Kansas City, Mo. Sights, bites, brights and insights from Opening Day at Kauffman Stadium. "
Two seats to my left in the press box sat Rick Plumlee, a sports writer for the Wichita Eagle who has a singular distinction. Plumlee has seen more Royals' games -- about 1,400 by his reckoning -- than any man or woman who lives in Lawrence.
That's correct. Plumlee is a Lawrence resident. He has lived in our town for 20 years, as a matter of fact, while covering the Royals, Chiefs and Kansas University athletics for the state's largest newspaper.
To this day, folks are puzzled when Plumlee tells them he lives in Lawrence and works for the Wichita newspaper.
"Some of them ask me if I commute," Plumlee said with a smile. "When I tell them I don't, they ask me how I get my stories back (to Wichita)."
Plumlee sends his stories by computer, of course. And the only commuting he does is from Lawrence to Kansas City's pro venues for games or press conferences.
How did Plumlee wind up in Lawrence? He was working as a desk man at the old Wichita Beacon -- the Eagle's defunct afternoon paper -- back in 1979 when the paper's Royals-Chiefs-Jayhawks outpost opened.
"I took the job because it meant I wouldn't have to work in an office," Plumlee said. "I'm not really an office person. Sure, the hours are bad, but you have more time for your kids this way, and I really enjoyed that."
Plumlee and his wife Kathi raised three children -- Scott, Sean and Heather -- and are now empty-nesting grandparents.
"When I came I figured we'd be here two years and then go to Philadelphia, another Knight-Ridder paper," Plumlee said. "Then we decided bigger wasn't necessarily better. And I liked Lawrence. And, you know, too many people in this business don't know their own backyard, and I wanted to know my own backyard."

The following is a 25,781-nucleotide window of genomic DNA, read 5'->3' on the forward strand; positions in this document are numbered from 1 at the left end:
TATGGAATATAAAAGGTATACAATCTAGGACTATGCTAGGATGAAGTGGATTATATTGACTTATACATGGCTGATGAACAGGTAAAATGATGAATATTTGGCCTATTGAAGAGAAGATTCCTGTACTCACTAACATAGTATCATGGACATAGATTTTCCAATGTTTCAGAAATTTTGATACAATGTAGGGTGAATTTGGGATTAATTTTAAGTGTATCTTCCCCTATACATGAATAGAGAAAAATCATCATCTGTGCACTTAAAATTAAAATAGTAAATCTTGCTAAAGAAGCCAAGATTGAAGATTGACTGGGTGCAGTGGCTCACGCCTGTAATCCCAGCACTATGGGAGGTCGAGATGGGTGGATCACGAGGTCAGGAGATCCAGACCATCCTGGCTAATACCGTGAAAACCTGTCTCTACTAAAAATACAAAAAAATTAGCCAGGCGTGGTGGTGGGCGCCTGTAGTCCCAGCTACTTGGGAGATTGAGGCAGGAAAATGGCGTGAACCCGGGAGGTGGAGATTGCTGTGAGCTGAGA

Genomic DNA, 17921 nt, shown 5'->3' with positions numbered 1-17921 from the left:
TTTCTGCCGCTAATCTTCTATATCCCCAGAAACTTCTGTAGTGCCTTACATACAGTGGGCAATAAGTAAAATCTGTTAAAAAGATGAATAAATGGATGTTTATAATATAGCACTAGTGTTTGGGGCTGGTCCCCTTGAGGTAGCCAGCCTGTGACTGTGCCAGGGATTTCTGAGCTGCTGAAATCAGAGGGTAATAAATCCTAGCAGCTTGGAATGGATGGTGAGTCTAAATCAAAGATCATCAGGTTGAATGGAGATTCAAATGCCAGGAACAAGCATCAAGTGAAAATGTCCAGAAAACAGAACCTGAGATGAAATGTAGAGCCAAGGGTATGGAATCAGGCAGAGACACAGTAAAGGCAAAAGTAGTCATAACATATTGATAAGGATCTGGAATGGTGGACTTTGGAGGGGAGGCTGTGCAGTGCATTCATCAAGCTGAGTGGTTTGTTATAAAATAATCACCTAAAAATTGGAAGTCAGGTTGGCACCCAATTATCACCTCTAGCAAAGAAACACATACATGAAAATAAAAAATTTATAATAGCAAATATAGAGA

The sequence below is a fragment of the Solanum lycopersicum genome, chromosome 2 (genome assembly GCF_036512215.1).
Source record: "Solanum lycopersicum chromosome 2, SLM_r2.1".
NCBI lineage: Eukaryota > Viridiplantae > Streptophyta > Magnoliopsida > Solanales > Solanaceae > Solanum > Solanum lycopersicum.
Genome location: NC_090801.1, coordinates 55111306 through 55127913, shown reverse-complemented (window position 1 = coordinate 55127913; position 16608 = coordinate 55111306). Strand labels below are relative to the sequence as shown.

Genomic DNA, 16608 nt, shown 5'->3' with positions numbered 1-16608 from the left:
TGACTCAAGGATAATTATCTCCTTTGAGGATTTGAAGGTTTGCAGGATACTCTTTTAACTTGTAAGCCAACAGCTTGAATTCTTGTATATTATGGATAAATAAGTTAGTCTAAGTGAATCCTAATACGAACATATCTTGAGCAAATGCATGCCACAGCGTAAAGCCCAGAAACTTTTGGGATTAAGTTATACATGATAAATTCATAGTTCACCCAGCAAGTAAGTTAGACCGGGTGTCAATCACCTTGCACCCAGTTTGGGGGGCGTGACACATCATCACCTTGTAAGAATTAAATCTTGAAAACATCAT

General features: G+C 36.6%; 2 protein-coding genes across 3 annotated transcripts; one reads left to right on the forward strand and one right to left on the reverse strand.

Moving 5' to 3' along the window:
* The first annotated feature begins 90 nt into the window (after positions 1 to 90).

As many times as Plumlee has been to Kauffman Stadium, he knows KC's venerable ballyard as well as he knows his own Lawrence backyard.
Rain, Rain, Go Away: Don't know if George Brett knows the cell phone number of Jupiter Pluvius, but just minutes after the Royals' icon threw the traditional first pitch on Opening Day amid light rain and gloom, the clouds disappeared and the sun came out. "
Cooperstown Countdown: Speaking of Brett, fans in Kauffman Stadium won't have to wonder how many days remain until Brett will be enshrined. On the wall above the visiting team bullpen in left field are a couple of sizable pictures of Brett below a "Cooperstown Countdown" sign. Aces were wild on Monday with 111 days remaining until the July 25 induction ceremony. "
Dugouts Part II: What a strange sight. Dugouts for fans. Separated from the Royals' and visitors' dugouts only by photographer bays, deep-pocket fans can watch games from virtually the same vantage point as the players. Unique in major-league baseball, the dugout suites are being sold on a single-game basis. Cost: $1,000, plus $35 per ticket, plus the cost of various food and beverage items. Question: If the umpires can eject players and managers from the team dugout, why can't they toss someone sitting in a fan dugout, too? "
April Love: Five years since the last winning season and 14 years since the last postseason game, the Royals -- composed mostly of rookies, castoffs and mediocrities -- were cheered by Monday's sellout crowd like they'd won the 1998 World Series. Question: Will the fans love the Royals in August like they did in April? "
Get 'Em While They're Hot: The St. Louis Cardinals -- they have a first baseman who hits a lot of home runs -- will play in Kauffman Stadium June 7-8-9. Could be three nights of Sellout City. "
-- Chuck Woodling's phone message number is 832-3147. His e-mail address is email@example.com.